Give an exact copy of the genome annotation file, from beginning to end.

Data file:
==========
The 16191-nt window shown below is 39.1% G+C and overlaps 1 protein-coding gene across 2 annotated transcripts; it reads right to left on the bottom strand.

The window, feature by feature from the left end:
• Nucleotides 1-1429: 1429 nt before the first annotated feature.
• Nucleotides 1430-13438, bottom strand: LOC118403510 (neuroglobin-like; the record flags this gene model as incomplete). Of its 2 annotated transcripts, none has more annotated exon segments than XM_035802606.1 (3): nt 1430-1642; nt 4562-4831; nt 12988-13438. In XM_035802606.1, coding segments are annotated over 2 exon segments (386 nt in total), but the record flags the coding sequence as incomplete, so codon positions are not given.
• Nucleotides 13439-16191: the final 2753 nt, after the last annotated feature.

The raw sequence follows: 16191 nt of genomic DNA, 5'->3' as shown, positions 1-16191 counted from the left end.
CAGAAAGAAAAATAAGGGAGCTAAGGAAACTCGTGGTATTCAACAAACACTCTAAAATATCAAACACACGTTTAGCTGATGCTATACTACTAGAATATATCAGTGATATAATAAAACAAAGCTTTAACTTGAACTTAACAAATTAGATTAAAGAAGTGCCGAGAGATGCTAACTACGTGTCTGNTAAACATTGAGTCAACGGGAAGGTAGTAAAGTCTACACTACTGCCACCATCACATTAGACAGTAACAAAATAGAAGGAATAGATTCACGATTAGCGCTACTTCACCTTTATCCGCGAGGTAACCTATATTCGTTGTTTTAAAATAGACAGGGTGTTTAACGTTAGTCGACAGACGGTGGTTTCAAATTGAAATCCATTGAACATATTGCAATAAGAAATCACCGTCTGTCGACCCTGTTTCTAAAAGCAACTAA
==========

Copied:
The 16191-nt window shown below is 39.1% G+C and overlaps 1 protein-coding gene across 2 annotated transcripts; it reads right to left on the bottom strand.

The window, feature by feature from the left end:
• Nucleotides 1-1429: 1429 nt before the first annotated feature.
• Nucleotides 1430-13438, bottom strand: LOC118403510 (neuroglobin-like; the record flags this gene model as incomplete). Of its 2 annotated transcripts, none has more annotated exon segments than XM_035802606.1 (3): nt 1430-1642; nt 4562-4831; nt 12988-13438. In XM_035802606.1, coding segments are annotated over 2 exon segments (386 nt in total), but the record flags the coding sequence as incomplete, so codon positions are not given.
• Nucleotides 13439-16191: the final 2753 nt, after the last annotated feature.

The raw sequence follows: 16191 nt of genomic DNA, 5'->3' as shown, positions 1-16191 counted from the left end.
CAGAAAGAAAAATAAGGGAGCTAAGGAAACTCGTGGTATTCAACAAACACTCTAAAATATCAAACACACGTTTAGCTGATGCTATACTACTAGAATATATCAGTGATATAATAAAACAAAGCTTTAACTTGAACTTAACAAATTAGATTAAAGAAGTGCCGAGAGATGCTAACTACGTGTCTGNTAAACATTGAGTCAACGGGAAGGTAGTAAAGTCTACACTACTGCCACCATCACATTAGACAGTAACAAAATAGAAGGAATAGATTCACGATTAGCGCTACTTCACCTTTATCCGCGAGGTAACCTATATTCGTTGTTTTAAAATAGACAGGGTGTTTAACGTTAGTCGACAGACGGTGGTTTCAAATTGAAATCCATTGAACATATTGCAATAAGAAATCACCGTCTGTCGACCCTGTTTCTAAAAGCAACTAA